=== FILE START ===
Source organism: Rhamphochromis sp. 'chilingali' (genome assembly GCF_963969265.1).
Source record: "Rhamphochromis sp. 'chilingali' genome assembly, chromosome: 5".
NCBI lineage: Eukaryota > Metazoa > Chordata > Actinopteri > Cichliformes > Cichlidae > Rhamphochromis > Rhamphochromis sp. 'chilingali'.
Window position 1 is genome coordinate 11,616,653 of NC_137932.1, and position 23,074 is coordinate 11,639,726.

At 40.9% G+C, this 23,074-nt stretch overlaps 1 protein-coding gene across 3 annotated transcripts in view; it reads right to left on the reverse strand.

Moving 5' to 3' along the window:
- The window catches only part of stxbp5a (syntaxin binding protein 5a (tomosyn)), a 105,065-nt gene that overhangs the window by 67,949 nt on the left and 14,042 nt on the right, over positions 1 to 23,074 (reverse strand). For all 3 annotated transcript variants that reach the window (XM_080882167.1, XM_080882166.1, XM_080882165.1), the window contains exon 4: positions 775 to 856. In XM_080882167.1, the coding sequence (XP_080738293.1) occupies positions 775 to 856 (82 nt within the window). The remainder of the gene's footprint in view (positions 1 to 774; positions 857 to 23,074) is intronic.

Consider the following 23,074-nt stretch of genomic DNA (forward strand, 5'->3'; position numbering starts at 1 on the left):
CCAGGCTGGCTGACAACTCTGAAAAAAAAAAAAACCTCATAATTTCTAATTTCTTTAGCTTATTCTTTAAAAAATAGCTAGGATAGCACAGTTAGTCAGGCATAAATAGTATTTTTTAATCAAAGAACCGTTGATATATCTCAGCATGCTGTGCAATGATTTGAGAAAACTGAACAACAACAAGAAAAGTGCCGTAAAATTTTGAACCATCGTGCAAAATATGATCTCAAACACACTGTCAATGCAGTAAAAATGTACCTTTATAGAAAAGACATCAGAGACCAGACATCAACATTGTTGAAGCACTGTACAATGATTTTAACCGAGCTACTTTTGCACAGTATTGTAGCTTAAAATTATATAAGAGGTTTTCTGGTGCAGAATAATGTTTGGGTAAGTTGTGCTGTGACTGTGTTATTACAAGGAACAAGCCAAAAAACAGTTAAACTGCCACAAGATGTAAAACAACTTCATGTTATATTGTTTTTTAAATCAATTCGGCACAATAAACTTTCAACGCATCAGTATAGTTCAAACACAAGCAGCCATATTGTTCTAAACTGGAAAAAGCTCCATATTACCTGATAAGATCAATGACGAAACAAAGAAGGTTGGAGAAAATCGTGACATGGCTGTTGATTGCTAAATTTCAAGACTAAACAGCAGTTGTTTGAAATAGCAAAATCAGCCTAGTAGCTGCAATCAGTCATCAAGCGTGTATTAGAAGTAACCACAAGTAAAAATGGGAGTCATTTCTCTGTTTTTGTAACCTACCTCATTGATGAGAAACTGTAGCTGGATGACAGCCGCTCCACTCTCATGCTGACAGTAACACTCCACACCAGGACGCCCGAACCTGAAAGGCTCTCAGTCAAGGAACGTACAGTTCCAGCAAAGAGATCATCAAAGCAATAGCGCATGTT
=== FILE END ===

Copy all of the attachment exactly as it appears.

Source organism: Rhamphochromis sp. 'chilingali' (genome assembly GCF_963969265.1).
Source record: "Rhamphochromis sp. 'chilingali' genome assembly, chromosome: 5".
NCBI lineage: Eukaryota > Metazoa > Chordata > Actinopteri > Cichliformes > Cichlidae > Rhamphochromis > Rhamphochromis sp. 'chilingali'.
Window position 1 is genome coordinate 11,616,653 of NC_137932.1, and position 23,074 is coordinate 11,639,726.

At 40.9% G+C, this 23,074-nt stretch overlaps 1 protein-coding gene across 3 annotated transcripts in view; it reads right to left on the reverse strand.

Moving 5' to 3' along the window:
- The window catches only part of stxbp5a (syntaxin binding protein 5a (tomosyn)), a 105,065-nt gene that overhangs the window by 67,949 nt on the left and 14,042 nt on the right, over positions 1 to 23,074 (reverse strand). For all 3 annotated transcript variants that reach the window (XM_080882167.1, XM_080882166.1, XM_080882165.1), the window contains exon 4: positions 775 to 856. In XM_080882167.1, the coding sequence (XP_080738293.1) occupies positions 775 to 856 (82 nt within the window). The remainder of the gene's footprint in view (positions 1 to 774; positions 857 to 23,074) is intronic.

Consider the following 23,074-nt stretch of genomic DNA (forward strand, 5'->3'; position numbering starts at 1 on the left):
CCAGGCTGGCTGACAACTCTGAAAAAAAAAAAAACCTCATAATTTCTAATTTCTTTAGCTTATTCTTTAAAAAATAGCTAGGATAGCACAGTTAGTCAGGCATAAATAGTATTTTTTAATCAAAGAACCGTTGATATATCTCAGCATGCTGTGCAATGATTTGAGAAAACTGAACAACAACAAGAAAAGTGCCGTAAAATTTTGAACCATCGTGCAAAATATGATCTCAAACACACTGTCAATGCAGTAAAAATGTACCTTTATAGAAAAGACATCAGAGACCAGACATCAACATTGTTGAAGCACTGTACAATGATTTTAACCGAGCTACTTTTGCACAGTATTGTAGCTTAAAATTATATAAGAGGTTTTCTGGTGCAGAATAATGTTTGGGTAAGTTGTGCTGTGACTGTGTTATTACAAGGAACAAGCCAAAAAACAGTTAAACTGCCACAAGATGTAAAACAACTTCATGTTATATTGTTTTTTAAATCAATTCGGCACAATAAACTTTCAACGCATCAGTATAGTTCAAACACAAGCAGCCATATTGTTCTAAACTGGAAAAAGCTCCATATTACCTGATAAGATCAATGACGAAACAAAGAAGGTTGGAGAAAATCGTGACATGGCTGTTGATTGCTAAATTTCAAGACTAAACAGCAGTTGTTTGAAATAGCAAAATCAGCCTAGTAGCTGCAATCAGTCATCAAGCGTGTATTAGAAGTAACCACAAGTAAAAATGGGAGTCATTTCTCTGTTTTTGTAACCTACCTCATTGATGAGAAACTGTAGCTGGATGACAGCCGCTCCACTCTCATGCTGACAGTAACACTCCACACCAGGACGCCCGAACCTGAAAGGCTCTCAGTCAAGGAACGTACAGTTCCAGCAAAGAGATCATCAAAGCAATAGCGCATGTT